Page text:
The tainter gates at the Lake D’Arbonne spillway have been closed. Now it’s up to Mother Nature.
The level at 7 a.m Thursday as 74.9 feet, just a tadpole tail more than the five-feet the lake was originally supposed to come down from the normal 80-foot pool level. For all intents and purposes the recent drought has left the lake flat-lined at that level, as you can see by the attached chart. It could continue to go down slightly with no rain, or Mother Nature could decide at a moment’s notice to raise the lake back up. There is no aquatic thermostat on a big lake like D’Arbonne.
Fishermen’s wishes, lake commission plans and state tainter gates are marvelous, but make no mistake who is really in charge!
If you’ve got work to do on the lake bottom that is exposed, get ‘er done. It will be another four years until a scheduled drawdown on the 16,00o acre lake. I would like to give those in charge of the drawdown, including the LaDODT (department of development and transportation) a thank you for managing the lake drop slowly. Too fast of a drop could cause damage to lake seawalls, decks and boathouses.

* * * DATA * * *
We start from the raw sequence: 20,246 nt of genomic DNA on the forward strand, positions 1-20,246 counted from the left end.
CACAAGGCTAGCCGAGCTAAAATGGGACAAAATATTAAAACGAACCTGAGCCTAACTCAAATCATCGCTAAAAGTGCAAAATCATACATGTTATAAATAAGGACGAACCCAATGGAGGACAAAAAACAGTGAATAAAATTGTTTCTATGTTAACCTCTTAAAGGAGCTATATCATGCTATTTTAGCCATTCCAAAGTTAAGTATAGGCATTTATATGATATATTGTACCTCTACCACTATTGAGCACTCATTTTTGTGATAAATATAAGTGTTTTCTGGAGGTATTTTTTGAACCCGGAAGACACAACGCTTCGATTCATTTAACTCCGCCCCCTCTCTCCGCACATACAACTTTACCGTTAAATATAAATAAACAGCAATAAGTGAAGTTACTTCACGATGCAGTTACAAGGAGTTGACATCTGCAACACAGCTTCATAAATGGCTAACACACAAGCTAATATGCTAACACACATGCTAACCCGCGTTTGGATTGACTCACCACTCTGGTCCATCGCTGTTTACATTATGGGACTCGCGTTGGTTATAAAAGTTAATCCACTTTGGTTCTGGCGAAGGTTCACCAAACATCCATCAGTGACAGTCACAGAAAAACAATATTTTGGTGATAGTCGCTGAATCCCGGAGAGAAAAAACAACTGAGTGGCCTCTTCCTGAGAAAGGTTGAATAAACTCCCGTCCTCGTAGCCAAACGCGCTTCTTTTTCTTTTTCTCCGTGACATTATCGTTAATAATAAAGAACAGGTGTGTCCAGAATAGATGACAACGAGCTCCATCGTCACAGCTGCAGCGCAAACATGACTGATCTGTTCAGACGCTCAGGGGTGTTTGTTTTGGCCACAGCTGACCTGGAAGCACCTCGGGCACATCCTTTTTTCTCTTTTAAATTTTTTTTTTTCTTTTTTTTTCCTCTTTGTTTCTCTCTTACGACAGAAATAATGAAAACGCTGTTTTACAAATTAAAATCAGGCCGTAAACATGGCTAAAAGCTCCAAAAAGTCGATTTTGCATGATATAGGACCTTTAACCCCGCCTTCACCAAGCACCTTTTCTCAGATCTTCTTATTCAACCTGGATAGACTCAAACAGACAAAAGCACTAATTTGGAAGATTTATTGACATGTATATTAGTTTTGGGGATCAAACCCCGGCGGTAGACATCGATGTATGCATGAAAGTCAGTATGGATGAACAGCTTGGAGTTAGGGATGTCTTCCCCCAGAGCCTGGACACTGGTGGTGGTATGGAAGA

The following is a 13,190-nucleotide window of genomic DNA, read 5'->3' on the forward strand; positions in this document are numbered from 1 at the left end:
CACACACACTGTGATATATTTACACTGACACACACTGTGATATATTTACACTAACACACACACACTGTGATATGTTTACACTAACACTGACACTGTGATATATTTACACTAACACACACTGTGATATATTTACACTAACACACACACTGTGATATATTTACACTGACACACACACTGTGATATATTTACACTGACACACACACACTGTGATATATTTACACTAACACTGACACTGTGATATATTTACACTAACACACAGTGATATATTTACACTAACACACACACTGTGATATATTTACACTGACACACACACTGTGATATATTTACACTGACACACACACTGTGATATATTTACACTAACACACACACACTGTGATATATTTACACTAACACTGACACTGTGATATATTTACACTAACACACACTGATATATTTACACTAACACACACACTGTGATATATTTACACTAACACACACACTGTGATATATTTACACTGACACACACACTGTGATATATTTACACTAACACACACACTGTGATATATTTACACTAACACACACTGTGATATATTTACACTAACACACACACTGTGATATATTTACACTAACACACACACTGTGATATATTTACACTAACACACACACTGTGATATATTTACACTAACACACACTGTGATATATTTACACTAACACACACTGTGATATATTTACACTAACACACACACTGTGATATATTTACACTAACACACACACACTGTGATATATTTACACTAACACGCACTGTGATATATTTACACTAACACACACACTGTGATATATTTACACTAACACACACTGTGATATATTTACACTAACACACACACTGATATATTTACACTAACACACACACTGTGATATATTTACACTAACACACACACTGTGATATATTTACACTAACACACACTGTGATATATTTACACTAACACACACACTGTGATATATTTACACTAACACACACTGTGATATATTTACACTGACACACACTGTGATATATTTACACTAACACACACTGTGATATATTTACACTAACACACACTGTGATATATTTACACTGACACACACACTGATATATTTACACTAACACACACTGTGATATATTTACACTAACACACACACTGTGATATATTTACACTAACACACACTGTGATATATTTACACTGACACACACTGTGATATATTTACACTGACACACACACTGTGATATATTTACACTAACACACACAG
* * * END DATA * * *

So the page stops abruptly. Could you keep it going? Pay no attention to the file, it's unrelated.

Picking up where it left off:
And for goodness sake, if you are on the lake during the end of this drawdown, please, please, please be careful. Just because you are diving between to “boat run” markers doesn’t mean you are in open water. In some areas, it doesn’t even mean you are in water. It only may be two inches to a foot deep. These markers are for FULL LAKE conditions. The only sure deep water is in the old river and creek channels. And while that water may be 20 feet deep, it also doesn’t mean there isn’t a four-foot diamter 100-year-old fallen cypress tree that is basically petrified leaning out into the channel under the water. They make great fishing spots, but are no friend to your outboard motor’s lower unit.